C. diff infection risk rises with antihistamine use to treat stomach acid, study finds

Patients receiving antihistamines to suppress stomach acid are at greater risk of infection from Clostridium difficile, or C. diff, a common cause of diarrhea, particularly in health care settings, Mayo Clinic researchers have found. The study focused on histamine 2 receptor antagonists. The researchers found no significant risk for people taking over-the-counter antihistamine drugs, however. The findings appear in the online journal PLOS ONE.

Researchers reviewed 35 observations based on 33 separate studies involving C. diff and antihistamines used for suppressive therapy. The researchers found a clear association between histamine 2 use and C. diff infection. They say it was especially pronounced and caused the greatest risk for hospitalized patients receiving antibiotics. "It's not clear why these antihistamines increase the risk of C. diff infection, because gastric acid does not affect C. diff spores," says senior author Larry Baddour, M.D., a Mayo infectious diseases expert. "However, it may be that vegetative forms of C.diff, which are normally killed by stomach acid, survive due to use of stomach acid suppressors and cause infection."

Researchers say the study highlights the need for judicious use of histamine 2 receptor antagonists in hospitalized patients, and that reducing the use of these drugs could significantly reduce the risk of C. diff infections.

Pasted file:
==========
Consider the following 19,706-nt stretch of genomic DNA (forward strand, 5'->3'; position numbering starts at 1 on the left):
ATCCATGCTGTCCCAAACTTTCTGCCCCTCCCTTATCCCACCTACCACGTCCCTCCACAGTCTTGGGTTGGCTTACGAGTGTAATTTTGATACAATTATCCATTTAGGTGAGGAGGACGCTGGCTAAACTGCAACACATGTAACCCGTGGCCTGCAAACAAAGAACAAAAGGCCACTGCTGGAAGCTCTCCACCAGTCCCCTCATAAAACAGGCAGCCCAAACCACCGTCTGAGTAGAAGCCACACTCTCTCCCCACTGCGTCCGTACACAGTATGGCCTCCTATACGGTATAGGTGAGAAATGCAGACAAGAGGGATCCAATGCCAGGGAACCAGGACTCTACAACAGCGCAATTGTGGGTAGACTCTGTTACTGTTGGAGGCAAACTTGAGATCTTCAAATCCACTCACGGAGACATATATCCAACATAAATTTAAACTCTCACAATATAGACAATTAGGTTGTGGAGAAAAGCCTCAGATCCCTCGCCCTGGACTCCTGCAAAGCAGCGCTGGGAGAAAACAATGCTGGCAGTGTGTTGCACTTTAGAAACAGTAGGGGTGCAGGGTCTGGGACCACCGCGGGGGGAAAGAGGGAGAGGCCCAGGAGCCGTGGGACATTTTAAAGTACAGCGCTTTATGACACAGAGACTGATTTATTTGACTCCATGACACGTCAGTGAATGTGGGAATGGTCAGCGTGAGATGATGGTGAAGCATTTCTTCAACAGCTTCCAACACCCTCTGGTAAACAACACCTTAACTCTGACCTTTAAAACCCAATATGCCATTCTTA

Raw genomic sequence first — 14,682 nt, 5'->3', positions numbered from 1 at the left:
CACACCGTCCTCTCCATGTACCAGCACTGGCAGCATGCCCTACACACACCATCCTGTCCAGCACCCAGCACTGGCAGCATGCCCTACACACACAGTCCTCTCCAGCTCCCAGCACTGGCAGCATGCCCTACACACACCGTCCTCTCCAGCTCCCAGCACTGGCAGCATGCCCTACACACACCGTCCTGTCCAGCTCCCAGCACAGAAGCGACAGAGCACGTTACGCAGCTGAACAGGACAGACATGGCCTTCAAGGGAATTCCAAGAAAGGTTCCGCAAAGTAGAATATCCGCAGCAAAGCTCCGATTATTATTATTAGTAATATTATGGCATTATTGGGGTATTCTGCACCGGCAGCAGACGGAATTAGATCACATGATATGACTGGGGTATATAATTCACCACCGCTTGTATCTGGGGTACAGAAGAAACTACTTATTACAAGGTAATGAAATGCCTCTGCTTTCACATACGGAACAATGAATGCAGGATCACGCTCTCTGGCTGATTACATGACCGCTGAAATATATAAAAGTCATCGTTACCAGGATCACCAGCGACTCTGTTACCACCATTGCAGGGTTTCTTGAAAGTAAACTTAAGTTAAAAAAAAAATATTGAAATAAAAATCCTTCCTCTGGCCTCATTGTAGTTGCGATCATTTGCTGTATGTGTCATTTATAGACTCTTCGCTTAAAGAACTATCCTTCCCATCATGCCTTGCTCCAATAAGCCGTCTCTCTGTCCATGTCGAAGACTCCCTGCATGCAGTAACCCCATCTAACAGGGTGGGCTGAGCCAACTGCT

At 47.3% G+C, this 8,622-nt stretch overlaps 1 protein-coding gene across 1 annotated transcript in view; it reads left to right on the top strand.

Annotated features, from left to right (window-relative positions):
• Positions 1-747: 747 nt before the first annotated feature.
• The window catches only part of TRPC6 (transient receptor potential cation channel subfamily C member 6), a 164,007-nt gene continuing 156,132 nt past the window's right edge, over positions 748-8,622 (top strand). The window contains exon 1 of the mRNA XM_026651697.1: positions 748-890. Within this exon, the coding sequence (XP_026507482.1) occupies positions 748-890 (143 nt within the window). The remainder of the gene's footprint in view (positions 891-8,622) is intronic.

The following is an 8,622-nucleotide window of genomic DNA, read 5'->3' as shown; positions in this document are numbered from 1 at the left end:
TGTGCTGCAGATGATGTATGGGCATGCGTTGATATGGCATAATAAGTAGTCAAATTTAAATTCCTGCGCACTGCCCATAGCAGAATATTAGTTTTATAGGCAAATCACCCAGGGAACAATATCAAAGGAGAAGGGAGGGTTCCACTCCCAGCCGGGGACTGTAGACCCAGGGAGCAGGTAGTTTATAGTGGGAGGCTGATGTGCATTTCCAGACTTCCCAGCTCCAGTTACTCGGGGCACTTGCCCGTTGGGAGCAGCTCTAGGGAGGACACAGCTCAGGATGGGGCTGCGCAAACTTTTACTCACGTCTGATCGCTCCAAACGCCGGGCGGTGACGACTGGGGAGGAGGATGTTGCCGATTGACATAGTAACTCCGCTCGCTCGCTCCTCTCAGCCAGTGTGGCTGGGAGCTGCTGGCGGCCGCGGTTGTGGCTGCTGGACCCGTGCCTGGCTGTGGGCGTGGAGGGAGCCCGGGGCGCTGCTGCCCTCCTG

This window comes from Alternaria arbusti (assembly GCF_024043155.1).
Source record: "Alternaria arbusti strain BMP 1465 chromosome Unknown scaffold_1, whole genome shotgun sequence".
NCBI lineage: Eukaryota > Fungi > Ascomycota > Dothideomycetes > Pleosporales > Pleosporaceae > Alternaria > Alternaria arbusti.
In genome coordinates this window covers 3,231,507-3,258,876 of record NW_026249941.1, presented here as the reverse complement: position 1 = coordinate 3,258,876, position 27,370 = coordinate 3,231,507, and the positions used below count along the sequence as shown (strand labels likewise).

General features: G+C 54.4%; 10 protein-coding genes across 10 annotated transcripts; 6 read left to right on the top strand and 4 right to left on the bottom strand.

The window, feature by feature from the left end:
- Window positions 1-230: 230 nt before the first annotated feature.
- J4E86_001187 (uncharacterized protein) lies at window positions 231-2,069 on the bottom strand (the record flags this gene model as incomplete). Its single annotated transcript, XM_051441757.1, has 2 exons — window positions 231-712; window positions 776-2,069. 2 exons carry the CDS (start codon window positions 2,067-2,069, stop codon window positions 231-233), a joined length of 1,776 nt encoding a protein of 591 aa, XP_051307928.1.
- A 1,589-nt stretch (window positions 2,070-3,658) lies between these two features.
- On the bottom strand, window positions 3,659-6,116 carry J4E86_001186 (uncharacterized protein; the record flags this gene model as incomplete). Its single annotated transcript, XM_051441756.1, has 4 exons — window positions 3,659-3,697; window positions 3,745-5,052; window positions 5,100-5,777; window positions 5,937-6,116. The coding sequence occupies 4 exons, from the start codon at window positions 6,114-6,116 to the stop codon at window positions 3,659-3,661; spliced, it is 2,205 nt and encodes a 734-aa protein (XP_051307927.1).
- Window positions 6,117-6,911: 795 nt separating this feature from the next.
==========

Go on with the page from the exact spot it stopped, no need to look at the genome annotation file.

add to favorites email to friend print save as pdf

Related Stories

Recommended for you

Home walking program improves erectile function after MI

13 hours ago

(HealthDay)—For men with recent acute myocardial infarction, a home-based walking program is associated with a reduction in reported erectile dysfunction (ED), according to a study published in the March ...

Trapping the Ebola virus in transit

14 hours ago

The deadly Ebola virus makes use of host mechanisms – including a specific type of membrane-bound calcium channel – to gain entry into the cell cytoplasm. LMU researchers now show that blocking this channel ...

User comments

Please sign in to add a comment. Registration is free, and takes less than a minute. Read more

Click here to reset your password.
Sign in to get notified via email when new comments are made.